The Otto Rap
From London to Coolgardie,
The people hardly knew me,
But I’m still that monumental man,
An Oxford, Cambridge gentleman
With music knowledge up to date,
All learned in the Sudetenland,
Where my tutor’s lectures never missed
The work of Chopin, Brahms and Liszt.
I’ve always loved the trumpet, so
To Jeremiah Clarke I go,
Soaring to a high B-flat,
Who could ever think or guess that
Purcell used to be the one
Whose name was, sadly, yes – abused
For fanfares rushing to combustion
In Christopher Hogwood’s reconstruction!
Otto von Bismuth is his name,
Old-time music is his game,
Nothing seems to be the same
Since he came along.
Now George Frederick’s heart was bubblin’
When he took that boat to Dublin
Just three weeks to write Messiah,
Words and music – even I am
Not that speedy or prolific.
But he had help, to be specific:
He arranged the choir, he arranged the band
With a pint of Guinness in each hand!
Young Wolfgang Amadeus
Wrote the kind of things that slay us
Serenades and dances came soon
Like a melodic Mickey Rooney, you know,
Child composer when he’s ten,
But MGM weren’t filming then.
From the cradle to the grave,
Life was one continuous stave.
Beethoven’s Fifth is very fiery,
Sometimes people wonder why he
Wrote every movement molto forte,
It wasn’t he was odd, or naughty –
Just stone deaf, even with his trumpet,
Listeners had to like or lump it.
That was his style, he was quite unique,
But no-one suggests he was pathétique.
Robert Schumann was despondent,
Forced to be a co-respondent,
He presided – oh la la!
Over a bizarre ménage à trois.
His wife Clara and young Brahms
Always in each other’s arms,
Ripping their clothes off, one by one,
Very bourgeois – but lots of fun.
Richard Wagner’s main enjoyment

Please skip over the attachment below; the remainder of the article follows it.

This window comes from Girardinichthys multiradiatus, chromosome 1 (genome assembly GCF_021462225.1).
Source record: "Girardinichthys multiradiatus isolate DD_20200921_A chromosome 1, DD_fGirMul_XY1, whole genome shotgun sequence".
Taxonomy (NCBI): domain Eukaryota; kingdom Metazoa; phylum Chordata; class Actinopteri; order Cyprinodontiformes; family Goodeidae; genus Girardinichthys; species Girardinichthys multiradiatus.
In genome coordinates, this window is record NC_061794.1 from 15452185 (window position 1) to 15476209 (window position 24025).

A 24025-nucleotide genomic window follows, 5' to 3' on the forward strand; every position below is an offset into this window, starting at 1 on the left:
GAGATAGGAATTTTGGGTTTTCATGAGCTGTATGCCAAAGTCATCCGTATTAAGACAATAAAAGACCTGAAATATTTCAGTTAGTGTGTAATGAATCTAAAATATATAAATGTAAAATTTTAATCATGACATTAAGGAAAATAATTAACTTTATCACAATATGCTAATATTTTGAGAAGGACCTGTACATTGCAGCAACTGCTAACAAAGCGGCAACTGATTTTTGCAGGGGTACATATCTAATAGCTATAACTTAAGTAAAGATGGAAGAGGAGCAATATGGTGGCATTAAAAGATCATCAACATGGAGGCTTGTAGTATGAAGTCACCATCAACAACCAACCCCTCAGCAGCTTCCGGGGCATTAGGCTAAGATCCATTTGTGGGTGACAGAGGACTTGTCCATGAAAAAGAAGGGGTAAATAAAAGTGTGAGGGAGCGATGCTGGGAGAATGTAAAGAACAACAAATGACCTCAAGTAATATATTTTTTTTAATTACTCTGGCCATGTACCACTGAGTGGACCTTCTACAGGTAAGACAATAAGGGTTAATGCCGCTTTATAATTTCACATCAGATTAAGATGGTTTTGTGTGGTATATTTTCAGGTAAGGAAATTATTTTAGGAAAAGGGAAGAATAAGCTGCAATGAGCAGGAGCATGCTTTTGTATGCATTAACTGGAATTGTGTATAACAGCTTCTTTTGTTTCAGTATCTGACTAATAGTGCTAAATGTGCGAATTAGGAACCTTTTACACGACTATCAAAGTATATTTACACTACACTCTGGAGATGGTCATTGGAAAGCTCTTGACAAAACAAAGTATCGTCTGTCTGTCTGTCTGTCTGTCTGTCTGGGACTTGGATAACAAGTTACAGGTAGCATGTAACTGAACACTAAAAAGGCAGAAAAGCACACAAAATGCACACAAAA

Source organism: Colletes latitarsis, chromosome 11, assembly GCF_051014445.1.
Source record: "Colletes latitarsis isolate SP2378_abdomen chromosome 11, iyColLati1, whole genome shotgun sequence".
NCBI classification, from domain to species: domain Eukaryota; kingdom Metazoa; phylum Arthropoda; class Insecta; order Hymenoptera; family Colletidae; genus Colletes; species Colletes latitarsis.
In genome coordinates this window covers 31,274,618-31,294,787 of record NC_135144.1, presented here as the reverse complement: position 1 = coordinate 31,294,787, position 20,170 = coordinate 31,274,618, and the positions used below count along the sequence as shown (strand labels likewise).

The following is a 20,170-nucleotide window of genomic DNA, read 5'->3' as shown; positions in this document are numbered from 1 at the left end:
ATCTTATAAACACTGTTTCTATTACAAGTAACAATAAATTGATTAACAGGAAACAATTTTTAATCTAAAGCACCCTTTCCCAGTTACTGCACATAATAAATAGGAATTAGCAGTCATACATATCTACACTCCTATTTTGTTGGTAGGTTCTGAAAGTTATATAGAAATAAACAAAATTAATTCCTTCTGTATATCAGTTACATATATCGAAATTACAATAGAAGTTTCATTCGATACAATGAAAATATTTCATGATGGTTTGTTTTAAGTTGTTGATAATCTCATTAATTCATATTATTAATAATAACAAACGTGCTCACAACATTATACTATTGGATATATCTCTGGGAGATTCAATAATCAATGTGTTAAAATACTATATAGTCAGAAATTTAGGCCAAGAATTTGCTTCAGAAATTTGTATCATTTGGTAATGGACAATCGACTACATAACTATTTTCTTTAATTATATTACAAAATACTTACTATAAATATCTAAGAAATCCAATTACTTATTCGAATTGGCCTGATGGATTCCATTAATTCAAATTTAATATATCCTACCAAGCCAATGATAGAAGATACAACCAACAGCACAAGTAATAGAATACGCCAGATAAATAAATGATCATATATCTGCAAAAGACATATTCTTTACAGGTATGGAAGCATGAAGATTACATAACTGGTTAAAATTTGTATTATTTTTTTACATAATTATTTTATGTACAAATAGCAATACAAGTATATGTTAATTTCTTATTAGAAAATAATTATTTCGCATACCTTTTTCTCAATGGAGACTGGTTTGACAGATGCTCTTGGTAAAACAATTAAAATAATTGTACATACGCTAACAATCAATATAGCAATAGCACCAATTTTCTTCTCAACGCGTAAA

Was giving musicians full employment.
Two hundred singers stretched before us,
Thundering out the Niebelung’s Chorus.
Soloists both blond and beefy
Bellowed Wagner’s letmotifs.
He’s very good if you stay awake
But if you can’t – try Swan Lake.
Igor Stravinsky’s works are sparser,
Written writhing on the grass or
Posing in some sheltered bower
While Vera photographed him – however
Despite all this attention
Not a smile could cure his woes;
Poor old Igor’s only happy
When divested of his clothes.
Well from London, this is Otto von Bismuth, bidding you goodbye from this marvellous, marvellous recording studio on top of the Post Office Tower in London. And I would very much like to thank the members of the London Symphony Orchestra, the London Philharmonic Orchestra, the Philharmonia Orchestra, the Royal Philharmonic Orchestra and the Academy of St. Martin-in-the-Fields. And, of course, Neville Marriner for coming along and playing string bass. Very kind of you Nev – thank you, thank you, thank you. And of course overall I would like to thank Michael J. Daly for doing such a stupendous arrangement of this rather easy work in the first place, but made it absolutely marvellous. But also I must thank the Brotherhood of the Caribbean for coming along and singing rhythmic choruses. Well lovely people, I will be back among you soon with another wonderful episode of my Monumental History of Music, which will deal with the Bach family. You will notice there was no Bach on this song today – see, so many Bachs, not enough verses. So you must wait, but it will be worth it. Auf Wiedersehen, from Otto von Bismuth.
© 1986 KEVIN DALY